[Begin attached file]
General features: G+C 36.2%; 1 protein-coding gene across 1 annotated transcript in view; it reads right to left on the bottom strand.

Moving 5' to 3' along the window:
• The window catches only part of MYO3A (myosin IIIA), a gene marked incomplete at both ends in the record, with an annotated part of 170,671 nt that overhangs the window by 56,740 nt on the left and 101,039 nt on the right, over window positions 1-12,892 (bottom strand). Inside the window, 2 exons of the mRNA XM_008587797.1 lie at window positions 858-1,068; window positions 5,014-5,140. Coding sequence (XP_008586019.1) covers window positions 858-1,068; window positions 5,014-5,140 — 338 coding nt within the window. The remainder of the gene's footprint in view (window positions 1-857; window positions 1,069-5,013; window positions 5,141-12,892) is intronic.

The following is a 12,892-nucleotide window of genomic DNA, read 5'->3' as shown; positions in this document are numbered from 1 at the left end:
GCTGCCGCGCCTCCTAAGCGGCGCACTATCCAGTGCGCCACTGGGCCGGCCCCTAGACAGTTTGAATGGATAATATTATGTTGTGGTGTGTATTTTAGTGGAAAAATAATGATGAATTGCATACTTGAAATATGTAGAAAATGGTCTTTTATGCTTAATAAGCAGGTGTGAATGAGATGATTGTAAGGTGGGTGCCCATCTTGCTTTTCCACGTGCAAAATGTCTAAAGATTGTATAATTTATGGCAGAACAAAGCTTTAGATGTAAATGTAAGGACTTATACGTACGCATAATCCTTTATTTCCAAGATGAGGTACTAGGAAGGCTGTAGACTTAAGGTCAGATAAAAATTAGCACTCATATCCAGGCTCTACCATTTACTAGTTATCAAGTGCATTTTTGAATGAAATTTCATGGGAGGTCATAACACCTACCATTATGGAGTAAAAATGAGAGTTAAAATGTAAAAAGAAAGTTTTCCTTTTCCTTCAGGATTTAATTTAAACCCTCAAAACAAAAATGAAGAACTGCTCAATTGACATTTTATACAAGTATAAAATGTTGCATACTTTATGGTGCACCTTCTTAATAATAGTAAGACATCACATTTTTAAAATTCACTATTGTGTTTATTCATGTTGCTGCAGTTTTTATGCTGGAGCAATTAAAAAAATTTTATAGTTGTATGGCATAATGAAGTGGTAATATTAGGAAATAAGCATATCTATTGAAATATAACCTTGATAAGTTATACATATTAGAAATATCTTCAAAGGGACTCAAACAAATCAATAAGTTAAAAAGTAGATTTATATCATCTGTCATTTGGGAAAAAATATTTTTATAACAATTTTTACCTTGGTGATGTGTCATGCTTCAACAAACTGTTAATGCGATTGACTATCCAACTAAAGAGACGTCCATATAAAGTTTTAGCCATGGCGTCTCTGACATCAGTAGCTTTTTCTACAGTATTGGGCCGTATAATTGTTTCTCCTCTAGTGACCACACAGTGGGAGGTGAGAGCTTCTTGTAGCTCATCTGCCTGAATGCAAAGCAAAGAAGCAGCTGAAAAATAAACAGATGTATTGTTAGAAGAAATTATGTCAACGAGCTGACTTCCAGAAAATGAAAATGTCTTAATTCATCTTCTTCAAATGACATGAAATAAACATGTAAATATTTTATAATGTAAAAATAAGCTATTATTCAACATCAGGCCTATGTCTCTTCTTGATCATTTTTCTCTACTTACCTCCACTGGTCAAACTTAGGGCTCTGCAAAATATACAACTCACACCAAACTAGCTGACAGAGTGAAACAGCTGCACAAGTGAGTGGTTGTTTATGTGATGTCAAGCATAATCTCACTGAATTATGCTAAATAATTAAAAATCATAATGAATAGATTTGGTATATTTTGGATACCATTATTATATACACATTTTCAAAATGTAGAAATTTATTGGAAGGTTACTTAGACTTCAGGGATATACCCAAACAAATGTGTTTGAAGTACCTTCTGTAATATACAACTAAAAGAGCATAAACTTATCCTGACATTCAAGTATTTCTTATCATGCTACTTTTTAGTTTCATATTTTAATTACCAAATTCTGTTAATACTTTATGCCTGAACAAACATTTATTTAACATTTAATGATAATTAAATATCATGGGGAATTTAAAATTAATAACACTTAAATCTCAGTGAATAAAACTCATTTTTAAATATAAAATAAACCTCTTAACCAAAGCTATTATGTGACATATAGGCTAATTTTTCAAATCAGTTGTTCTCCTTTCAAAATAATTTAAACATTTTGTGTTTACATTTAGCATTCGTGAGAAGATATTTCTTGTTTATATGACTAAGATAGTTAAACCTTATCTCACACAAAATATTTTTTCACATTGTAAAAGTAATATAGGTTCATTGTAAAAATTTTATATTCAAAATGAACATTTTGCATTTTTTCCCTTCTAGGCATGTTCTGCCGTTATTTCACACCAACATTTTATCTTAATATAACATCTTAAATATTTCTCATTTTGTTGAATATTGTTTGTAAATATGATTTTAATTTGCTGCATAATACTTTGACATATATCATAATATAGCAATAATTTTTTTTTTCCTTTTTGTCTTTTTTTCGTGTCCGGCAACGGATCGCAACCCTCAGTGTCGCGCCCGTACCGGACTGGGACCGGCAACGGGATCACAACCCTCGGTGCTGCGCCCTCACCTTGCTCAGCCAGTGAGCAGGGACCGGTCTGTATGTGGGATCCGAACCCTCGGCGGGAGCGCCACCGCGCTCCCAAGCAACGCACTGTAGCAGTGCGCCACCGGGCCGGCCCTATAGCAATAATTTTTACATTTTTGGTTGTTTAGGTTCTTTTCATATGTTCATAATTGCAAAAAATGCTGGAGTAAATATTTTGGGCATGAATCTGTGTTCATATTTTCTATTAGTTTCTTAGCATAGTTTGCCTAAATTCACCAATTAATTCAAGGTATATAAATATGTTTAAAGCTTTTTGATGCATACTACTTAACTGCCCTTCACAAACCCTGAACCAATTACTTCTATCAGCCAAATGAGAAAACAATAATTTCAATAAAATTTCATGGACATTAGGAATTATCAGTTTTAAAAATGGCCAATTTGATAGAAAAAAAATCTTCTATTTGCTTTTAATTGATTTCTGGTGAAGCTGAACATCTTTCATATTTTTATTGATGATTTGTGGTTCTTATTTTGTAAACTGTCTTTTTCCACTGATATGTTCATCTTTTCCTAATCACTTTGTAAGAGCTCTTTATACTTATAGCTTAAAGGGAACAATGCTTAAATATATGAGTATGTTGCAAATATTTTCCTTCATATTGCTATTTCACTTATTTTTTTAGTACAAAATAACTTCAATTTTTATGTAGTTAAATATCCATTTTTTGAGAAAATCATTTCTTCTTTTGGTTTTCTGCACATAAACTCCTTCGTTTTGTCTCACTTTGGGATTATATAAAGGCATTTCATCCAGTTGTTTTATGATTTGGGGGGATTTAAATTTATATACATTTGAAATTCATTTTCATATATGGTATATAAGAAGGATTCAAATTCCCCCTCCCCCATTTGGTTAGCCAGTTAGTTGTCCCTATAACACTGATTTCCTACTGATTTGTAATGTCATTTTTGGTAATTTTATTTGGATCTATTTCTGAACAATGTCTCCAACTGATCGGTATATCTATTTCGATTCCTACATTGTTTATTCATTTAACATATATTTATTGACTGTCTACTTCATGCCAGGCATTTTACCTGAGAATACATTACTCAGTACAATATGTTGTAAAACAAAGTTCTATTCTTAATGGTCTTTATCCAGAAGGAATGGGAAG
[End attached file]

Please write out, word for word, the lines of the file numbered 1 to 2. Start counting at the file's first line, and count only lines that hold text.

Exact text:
General features: G+C 36.2%; 1 protein-coding gene across 1 annotated transcript in view; it reads right to left on the bottom strand.

Moving 5' to 3' along the window: